New York Has Nation’s Highest State and Local Taxes

Published September 1, 2004

No matter how you measure it, New York State is still No. 1 in combined state and local taxes, an analysis of the most recent U.S. Census Bureau data shows. The study was released on July 24 by the Public Policy Institute of New York State, the research affiliate of the Business Council of New York State.

In fiscal 2002, New York’s overall state and local taxes averaged $4,645 for every state resident, according to the study. That figure was highest in the country, and some 48 percent above the national average of $3,149 per person.

The Census data on state and local government finances showed New York’s combined state and local taxes on individual income are more than twice the national average, as are corporate income taxes, on a per-capita basis. General sales taxes, per capita, were 11 percent higher in New York than the national average.

All of that adds up to a total additional tax burden of $28.6 billion on New Yorkers, compared to what they would pay if state and local taxes in the state were at the national average, the study noted.

Taxes Also Highest in Relation to Income

Using another common measure of taxes related to income, state and local taxes in New York averaged $131 for every $1,000 of personal income residents earned. That figure, too, is highest in the country, 26 percent above average for this measure.

The data do not include the state-level tax increases New York’s legislature imposed in 2003, nor the property tax increases most counties and school districts imposed over the past two years.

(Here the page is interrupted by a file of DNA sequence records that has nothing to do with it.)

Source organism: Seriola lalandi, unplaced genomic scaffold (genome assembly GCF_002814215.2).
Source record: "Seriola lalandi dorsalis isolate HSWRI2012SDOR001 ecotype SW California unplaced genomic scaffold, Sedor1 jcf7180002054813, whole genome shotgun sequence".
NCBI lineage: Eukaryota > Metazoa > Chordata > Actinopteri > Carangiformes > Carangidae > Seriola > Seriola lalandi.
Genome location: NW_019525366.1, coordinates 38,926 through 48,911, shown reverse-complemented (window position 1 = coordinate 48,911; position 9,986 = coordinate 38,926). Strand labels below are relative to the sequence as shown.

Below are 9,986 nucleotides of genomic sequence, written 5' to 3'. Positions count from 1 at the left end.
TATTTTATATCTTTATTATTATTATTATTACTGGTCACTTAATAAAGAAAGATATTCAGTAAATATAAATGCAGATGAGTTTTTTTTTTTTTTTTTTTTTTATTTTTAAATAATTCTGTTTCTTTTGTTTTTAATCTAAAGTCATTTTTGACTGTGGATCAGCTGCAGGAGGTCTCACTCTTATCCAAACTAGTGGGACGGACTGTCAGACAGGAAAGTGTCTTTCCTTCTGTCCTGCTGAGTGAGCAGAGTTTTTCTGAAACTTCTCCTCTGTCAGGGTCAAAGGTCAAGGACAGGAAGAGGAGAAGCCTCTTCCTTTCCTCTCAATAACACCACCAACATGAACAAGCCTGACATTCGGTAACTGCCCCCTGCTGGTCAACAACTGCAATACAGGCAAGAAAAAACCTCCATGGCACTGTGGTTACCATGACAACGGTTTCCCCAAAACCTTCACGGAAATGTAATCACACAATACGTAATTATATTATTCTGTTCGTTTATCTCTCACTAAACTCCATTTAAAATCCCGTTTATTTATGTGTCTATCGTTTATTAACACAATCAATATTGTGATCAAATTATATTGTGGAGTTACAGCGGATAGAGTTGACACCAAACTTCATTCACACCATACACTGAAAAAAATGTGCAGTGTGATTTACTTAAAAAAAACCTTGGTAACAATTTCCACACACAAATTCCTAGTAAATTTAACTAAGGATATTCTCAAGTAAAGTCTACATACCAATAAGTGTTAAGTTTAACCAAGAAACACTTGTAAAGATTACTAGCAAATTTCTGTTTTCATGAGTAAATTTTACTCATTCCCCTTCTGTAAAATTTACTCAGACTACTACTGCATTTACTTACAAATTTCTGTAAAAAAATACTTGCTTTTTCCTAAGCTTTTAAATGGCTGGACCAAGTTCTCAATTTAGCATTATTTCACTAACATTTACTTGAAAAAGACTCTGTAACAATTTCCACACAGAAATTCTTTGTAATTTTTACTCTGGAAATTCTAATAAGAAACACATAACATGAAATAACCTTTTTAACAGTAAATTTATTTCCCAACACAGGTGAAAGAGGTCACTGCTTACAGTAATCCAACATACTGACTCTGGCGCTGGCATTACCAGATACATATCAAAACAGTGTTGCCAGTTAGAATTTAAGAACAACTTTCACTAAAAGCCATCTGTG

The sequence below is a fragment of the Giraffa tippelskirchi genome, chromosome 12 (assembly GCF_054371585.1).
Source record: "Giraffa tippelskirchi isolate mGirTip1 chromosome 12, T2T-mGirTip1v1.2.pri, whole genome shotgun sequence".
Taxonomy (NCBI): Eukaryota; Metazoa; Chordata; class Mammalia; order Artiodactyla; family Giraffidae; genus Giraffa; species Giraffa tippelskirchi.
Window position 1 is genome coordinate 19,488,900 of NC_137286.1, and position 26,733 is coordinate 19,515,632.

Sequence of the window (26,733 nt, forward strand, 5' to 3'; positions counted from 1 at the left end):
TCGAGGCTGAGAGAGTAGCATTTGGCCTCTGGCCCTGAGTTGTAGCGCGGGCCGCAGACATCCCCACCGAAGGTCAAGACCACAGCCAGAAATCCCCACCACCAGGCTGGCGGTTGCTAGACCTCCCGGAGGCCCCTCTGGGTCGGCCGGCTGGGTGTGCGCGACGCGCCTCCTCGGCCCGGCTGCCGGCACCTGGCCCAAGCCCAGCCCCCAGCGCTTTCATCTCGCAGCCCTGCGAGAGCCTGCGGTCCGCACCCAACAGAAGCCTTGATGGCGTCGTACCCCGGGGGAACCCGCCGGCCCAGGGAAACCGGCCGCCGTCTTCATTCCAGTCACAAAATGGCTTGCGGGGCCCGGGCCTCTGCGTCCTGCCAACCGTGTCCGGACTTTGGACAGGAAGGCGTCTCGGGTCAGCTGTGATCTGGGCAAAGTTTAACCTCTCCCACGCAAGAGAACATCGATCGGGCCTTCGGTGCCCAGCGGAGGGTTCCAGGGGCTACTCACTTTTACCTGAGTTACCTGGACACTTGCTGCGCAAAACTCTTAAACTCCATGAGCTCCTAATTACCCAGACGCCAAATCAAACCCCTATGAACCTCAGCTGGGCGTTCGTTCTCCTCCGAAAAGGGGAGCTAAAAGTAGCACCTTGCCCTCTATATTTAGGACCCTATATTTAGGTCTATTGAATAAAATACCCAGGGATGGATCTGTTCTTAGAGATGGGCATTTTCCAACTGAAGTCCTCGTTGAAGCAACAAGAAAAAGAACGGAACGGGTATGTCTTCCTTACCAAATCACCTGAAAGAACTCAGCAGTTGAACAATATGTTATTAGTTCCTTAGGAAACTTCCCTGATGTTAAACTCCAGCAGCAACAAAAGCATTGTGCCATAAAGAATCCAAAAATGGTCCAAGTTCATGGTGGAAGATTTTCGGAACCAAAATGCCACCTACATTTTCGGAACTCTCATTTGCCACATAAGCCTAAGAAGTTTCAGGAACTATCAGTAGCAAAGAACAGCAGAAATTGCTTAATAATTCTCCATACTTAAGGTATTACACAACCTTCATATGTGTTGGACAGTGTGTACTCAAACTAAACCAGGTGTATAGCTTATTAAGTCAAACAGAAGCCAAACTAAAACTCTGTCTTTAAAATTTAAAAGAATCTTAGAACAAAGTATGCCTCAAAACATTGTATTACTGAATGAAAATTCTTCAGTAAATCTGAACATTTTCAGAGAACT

Local taxes in the Empire State are especially far out of line with all states. As of 2002, New Yorkers paid an average of $2,384 per person in property and other taxes to local school districts, municipalities, and county governments. That figure was 85 percent above the average for all states.

State Also Has High Debt

Besides high taxes, New York’s state and local government leaders have incurred a heavy debt burden on behalf of the state’s taxpayers. The institute’s analysis found state and local debt in New York adds up to $10,306 for every state resident, the second-heaviest debt burden in the nation, behind California.

High taxes and heavy debt are driven by high spending levels. The state government, school districts, counties, cities, towns, and other government units spent an average of $10,376 per capita in 2002. That figure was 46 percent above the national average. New York leads the nation in Medicaid spending and is among the national leaders in spending on education, welfare, and other programs.

The institute analyzed new data posted on the Census Bureau Web site July 15. The Census data, which include detailed financial figures for each state, are available at

Robert Ward ([email protected]) is director of research for the Public Policy Institute of New York State.